How Israel has failed in its bid to thwart a US nuclear power plant deal with Saudi Arabia

The Netanyahu government is pushing for securities to prevent the programme developing further, Anshel Pfeffer writes

July 12, 2018 15:32

The sale of US nuclear reactors to Saudi Arabia will go ahead despite Israeli efforts to block the deal.

Prime Minister Benjamin Netanyahu’s government has abandoned efforts to stop the sale and is instead hoping to impose its own “red lines” on the joint US-Saudi nuclear programme, Israel’s Channel Ten reported this week.

Mr Netanyahu had lobbied President Donald Trump to block the sale, but has been told the Saudis would simply buy reactors from France or Russia instead.

Senior Israeli diplomats have acknowledged that, despite the very close relations Israel currently enjoys with Mr Trump, it is almost impossible to move him on US ties with the Saudi kingdom.

While Israel has little to worry from the pro-western Crown Prince Mohammed Bin Salman’s leadership in Riyadh, the region’s volatility could lead in future to a different tone in the Saudi kingdom.

That is why, despite failing to prevent the sale of reactors, Israel is demanding that the US retain all manufacture of nuclear fuel in its own plants.

It also wants the Saudi programme to remain transparent and accountable to observers, to ensure it is not carrying out any uranium enrichment that could at some point produce fissile material for nuclear weapons.

The demands were raised last month during a meeting in Washington between Israel’s Energy Minister Yuval Steinitz and his US counterpart Rick Perry.

In the past, Israel has sought to mobilise congressional support to pressure US administrations into pulling out of arms deals with Arab countries that it believes would jeopardise its security.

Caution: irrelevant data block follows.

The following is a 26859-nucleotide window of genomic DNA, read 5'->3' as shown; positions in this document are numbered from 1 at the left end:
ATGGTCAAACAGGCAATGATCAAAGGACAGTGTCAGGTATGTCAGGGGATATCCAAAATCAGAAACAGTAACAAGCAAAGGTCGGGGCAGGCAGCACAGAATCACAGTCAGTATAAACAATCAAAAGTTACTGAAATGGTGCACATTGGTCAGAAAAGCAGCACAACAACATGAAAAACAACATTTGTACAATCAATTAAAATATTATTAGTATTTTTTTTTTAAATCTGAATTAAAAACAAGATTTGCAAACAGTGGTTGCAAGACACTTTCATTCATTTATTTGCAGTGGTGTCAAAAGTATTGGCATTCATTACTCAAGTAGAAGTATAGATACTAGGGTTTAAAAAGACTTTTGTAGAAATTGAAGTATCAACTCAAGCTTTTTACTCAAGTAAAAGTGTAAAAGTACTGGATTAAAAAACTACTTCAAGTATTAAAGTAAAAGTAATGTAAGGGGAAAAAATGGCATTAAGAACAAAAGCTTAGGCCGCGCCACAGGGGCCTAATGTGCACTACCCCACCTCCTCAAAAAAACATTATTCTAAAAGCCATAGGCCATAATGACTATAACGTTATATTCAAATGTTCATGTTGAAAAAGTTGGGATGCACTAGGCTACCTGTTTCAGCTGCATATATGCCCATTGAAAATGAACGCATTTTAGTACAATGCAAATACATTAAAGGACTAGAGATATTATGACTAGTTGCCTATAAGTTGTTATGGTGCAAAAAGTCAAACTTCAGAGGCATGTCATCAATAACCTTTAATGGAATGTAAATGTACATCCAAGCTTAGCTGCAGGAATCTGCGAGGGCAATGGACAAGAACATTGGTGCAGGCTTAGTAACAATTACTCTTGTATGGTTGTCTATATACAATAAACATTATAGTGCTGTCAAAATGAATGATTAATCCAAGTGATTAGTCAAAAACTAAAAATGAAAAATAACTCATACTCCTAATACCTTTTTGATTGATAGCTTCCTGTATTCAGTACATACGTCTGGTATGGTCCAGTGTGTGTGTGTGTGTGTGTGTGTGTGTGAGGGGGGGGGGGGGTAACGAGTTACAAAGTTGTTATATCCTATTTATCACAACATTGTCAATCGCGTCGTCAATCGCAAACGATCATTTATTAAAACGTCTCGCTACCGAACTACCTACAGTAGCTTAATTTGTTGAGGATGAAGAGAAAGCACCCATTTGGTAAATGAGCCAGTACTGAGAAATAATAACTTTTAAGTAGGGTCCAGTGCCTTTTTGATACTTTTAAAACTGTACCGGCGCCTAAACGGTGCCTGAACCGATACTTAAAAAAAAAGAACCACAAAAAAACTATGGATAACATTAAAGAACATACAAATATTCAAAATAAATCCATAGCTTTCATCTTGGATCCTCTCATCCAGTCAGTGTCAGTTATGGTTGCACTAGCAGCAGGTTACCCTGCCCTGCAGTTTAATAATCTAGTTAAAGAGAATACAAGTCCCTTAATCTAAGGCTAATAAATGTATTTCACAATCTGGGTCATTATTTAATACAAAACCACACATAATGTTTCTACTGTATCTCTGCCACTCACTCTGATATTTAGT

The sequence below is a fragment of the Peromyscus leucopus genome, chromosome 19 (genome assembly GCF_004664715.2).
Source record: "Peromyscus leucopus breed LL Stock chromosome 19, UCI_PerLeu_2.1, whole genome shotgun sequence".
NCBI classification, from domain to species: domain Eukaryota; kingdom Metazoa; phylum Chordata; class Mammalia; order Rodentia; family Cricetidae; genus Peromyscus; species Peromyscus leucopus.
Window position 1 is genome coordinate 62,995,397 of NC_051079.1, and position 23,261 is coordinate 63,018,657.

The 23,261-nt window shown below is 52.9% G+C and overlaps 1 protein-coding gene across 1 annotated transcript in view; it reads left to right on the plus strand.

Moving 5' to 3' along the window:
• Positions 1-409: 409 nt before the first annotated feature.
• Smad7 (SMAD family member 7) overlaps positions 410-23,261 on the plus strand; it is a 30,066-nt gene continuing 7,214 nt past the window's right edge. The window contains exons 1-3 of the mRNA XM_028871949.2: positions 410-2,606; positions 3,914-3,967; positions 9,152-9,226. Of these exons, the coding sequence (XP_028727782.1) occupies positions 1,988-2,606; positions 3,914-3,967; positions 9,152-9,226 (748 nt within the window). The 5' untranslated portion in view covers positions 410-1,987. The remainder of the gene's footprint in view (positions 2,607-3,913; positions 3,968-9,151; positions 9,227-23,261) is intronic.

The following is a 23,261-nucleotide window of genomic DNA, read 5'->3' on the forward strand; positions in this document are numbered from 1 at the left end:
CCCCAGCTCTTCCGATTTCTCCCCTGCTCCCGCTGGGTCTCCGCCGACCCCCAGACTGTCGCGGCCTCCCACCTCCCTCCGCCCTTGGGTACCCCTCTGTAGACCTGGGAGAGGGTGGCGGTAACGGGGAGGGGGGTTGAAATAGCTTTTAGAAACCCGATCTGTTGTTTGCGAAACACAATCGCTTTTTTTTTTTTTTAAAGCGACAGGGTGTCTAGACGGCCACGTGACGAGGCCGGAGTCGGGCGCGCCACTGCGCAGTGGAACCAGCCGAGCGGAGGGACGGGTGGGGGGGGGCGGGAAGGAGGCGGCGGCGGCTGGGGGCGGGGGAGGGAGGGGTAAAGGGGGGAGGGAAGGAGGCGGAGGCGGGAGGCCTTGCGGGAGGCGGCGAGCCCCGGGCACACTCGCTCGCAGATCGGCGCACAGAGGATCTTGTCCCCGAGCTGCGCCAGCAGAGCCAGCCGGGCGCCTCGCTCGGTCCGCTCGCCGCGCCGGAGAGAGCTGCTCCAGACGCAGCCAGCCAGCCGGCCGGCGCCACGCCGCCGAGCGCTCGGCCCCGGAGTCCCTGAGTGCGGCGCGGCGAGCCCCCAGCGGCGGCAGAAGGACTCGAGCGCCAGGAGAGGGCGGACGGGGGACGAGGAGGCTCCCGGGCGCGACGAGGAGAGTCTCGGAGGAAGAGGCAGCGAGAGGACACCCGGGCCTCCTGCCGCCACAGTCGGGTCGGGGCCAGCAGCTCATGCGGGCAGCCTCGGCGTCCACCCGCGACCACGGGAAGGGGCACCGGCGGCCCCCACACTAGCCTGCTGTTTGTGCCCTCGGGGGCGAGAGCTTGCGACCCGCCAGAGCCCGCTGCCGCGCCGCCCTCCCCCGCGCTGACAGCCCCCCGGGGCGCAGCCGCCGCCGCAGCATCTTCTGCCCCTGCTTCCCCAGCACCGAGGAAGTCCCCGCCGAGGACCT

Its lobbying has not always been successful, such as in the 1980s when it failed to block Ronald Reagan’s sale of the AWACS early-warning system despite a vocal campaign.

Despite the Saudi setback, the long-lasting US promise to maintain Israel’s qualitative military edge in the Middle East continues: various advanced weapons systems, such as the F-35 stealth fighter, have not yet been sold to the US’s Arab allies.

In recent years, particularly since President Trump’s inauguration, Israeli objections to arms deals with Arab states have been much more muted. This is due partly to the closer relations behind the scenes between Israel and America’s Sunni Arab allies, based on a joint enmity of Iran.

While the Saudis and other Gulf nations have bought some of the latest versions of the F-15 and F-16 fighter jets used also by Israel, the qualitative edge remains thanks to superior Israeli indigenous avionics installed in the IAF’s planes and higher levels of training.

July 12, 2018 15:32

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